Does market-beating performance disappear as an asset manager gets big? This is a crucial question for investors and for the finance industry.
Most introductory finance classes, or personal finance tutorials, start with an explanation of compound interest. They show how even a modest sum, growing over time at a constant rate, will balloon to incredible size. This definitely works for stocks — or at least it has so far. If you put your money in the U.S. stock market any time in the past century and then just waited a few decades, you reaped big gains.
But this simple math can yield some truly eye-popping projections when you combine it with the notion of market-beating returns, or alpha. Suppose that instead of the 8 percent to 10 percent average return of the stock market, you could get the 30 percent return reportedly achieved by Two Sigma Investments’ Compass Enhanced fund — one of the hedge fund industry’s top performers — from 2005-2014. You would more than double your money every three years! If you got that kind of return for three decades, you’d have more than 2,500 times the amount you started with. That’s almost unimaginable wealth, even for an average earner.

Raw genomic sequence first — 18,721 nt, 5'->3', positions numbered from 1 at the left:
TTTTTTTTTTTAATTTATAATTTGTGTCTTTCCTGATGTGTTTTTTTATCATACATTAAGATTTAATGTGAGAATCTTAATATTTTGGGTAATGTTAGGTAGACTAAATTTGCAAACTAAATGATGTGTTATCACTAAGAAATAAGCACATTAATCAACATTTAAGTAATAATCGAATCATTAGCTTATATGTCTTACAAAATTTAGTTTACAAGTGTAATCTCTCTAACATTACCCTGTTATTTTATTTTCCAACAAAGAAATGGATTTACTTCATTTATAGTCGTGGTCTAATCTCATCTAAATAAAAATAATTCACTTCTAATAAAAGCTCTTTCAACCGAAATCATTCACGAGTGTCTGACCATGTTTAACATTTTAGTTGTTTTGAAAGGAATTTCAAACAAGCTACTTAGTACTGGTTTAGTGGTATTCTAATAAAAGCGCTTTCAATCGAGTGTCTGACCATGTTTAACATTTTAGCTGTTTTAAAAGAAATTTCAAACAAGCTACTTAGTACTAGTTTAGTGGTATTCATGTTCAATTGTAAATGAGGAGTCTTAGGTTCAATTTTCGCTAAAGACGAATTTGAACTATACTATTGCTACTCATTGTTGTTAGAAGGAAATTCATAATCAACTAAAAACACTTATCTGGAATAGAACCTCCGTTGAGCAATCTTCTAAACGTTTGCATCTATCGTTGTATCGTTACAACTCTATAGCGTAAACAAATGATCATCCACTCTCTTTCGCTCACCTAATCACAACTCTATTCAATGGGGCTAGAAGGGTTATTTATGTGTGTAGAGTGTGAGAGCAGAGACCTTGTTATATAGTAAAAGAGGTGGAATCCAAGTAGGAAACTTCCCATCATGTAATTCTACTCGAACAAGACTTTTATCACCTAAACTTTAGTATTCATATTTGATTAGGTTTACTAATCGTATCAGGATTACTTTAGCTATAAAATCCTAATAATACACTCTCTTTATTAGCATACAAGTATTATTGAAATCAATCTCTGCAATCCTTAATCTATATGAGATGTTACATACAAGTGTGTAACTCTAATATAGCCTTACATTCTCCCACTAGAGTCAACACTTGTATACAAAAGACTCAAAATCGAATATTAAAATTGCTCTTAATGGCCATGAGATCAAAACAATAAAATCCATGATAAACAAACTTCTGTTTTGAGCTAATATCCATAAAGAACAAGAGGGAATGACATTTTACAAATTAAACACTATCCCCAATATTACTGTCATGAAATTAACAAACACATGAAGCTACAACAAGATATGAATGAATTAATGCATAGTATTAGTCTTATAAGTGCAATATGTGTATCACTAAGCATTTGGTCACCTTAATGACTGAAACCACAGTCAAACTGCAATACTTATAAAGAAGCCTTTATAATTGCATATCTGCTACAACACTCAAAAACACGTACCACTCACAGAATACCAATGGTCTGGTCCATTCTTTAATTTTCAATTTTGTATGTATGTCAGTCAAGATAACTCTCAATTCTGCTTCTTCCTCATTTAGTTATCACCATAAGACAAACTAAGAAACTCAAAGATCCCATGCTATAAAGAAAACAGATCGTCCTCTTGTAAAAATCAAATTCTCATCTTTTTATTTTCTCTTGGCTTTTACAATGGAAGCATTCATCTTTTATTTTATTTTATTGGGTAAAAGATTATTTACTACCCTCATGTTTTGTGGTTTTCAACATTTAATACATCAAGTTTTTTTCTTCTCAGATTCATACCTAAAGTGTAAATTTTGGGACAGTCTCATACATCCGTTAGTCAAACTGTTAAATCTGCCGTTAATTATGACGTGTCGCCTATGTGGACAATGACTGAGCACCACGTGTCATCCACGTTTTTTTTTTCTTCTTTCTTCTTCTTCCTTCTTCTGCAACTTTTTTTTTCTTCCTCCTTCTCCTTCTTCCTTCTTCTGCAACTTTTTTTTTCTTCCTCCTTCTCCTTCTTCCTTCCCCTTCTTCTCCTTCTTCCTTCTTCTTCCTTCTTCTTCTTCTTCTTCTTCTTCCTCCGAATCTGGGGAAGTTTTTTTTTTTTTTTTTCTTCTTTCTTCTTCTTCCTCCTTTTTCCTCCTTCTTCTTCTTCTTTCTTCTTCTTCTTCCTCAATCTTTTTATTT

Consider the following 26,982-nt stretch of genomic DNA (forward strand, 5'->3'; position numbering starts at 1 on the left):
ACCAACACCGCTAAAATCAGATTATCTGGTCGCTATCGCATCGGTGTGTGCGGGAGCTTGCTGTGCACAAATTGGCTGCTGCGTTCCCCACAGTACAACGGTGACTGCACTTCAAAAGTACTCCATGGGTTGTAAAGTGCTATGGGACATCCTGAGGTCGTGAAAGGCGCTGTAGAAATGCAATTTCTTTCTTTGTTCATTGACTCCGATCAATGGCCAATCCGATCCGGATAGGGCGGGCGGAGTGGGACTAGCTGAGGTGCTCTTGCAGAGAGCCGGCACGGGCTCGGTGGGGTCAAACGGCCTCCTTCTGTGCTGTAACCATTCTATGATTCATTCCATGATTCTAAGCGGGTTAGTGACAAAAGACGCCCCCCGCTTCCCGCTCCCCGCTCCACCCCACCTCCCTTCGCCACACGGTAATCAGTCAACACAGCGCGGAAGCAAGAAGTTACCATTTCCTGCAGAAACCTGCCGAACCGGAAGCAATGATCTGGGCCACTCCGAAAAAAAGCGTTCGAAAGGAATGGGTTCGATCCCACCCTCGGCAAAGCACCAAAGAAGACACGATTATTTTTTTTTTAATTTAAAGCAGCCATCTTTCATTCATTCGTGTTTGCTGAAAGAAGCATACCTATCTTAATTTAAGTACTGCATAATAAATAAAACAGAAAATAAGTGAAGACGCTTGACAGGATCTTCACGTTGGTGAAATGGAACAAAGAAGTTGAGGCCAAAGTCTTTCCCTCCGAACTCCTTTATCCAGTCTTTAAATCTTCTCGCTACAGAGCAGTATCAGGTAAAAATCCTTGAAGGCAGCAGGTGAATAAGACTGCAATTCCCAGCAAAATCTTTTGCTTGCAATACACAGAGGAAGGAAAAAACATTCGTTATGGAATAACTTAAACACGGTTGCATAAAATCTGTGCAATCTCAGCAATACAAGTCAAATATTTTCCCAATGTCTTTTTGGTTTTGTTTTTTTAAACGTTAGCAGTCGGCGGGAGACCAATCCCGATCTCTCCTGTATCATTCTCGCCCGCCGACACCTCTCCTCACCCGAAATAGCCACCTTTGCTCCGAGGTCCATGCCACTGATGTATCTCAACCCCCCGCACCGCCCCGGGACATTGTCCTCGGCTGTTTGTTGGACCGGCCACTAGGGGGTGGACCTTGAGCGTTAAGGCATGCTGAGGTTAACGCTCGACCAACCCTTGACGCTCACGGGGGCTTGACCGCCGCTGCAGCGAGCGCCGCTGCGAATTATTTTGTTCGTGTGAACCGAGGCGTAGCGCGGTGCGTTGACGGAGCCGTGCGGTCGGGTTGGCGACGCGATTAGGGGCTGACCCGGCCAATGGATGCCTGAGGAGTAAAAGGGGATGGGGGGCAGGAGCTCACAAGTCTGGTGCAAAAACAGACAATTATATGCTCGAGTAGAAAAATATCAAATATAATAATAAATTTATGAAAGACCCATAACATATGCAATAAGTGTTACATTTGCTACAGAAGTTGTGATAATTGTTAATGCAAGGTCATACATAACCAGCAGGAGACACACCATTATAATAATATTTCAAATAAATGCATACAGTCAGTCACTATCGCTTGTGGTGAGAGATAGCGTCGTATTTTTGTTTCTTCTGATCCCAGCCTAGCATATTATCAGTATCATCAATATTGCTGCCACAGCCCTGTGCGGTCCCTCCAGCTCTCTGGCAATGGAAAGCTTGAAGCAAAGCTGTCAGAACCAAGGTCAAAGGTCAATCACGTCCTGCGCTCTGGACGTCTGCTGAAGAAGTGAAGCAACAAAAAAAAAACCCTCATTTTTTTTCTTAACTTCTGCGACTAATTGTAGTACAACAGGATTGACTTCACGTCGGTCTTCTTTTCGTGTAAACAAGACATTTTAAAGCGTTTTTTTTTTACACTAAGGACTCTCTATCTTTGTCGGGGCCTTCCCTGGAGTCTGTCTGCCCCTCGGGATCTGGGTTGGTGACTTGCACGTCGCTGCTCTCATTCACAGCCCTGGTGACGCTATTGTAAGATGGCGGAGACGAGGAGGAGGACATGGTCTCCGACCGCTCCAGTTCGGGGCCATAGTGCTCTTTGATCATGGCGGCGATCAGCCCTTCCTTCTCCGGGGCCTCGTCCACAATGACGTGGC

But there’s a catch here. If alpha drops as assets increase, the returns don’t compound at those dizzying rates. Suppose that a hedge fund can get 30 percent every year, but only on assets of $1 billion. If it tries to scale up to $10 billion, the alpha will go way down. So it keeps its assets at the $1 billion level by distributing its $300 million in profits to its investors every year. Those investors then invest the $300 million in the broader stock market, or in the average hedge fund (which does slightly worse than the broader stock market).
In this hypothetical example, the investors aren’t earning compound interest of 30 percent — they’re earning much less. To see how this works, let’s do a little simulation. Suppose I start out with $1 million, and invest it in a hedge fund called Magic Alpha. Magic Alpha won’t let me invest more than $1 million, but it earns 30 percent every year after fees, and hands me a $300,000 check every January. All of my money that isn’t in Magic Alpha is in the stock market, which earns a reliable 8 percent a year. Here’s what my money looks like: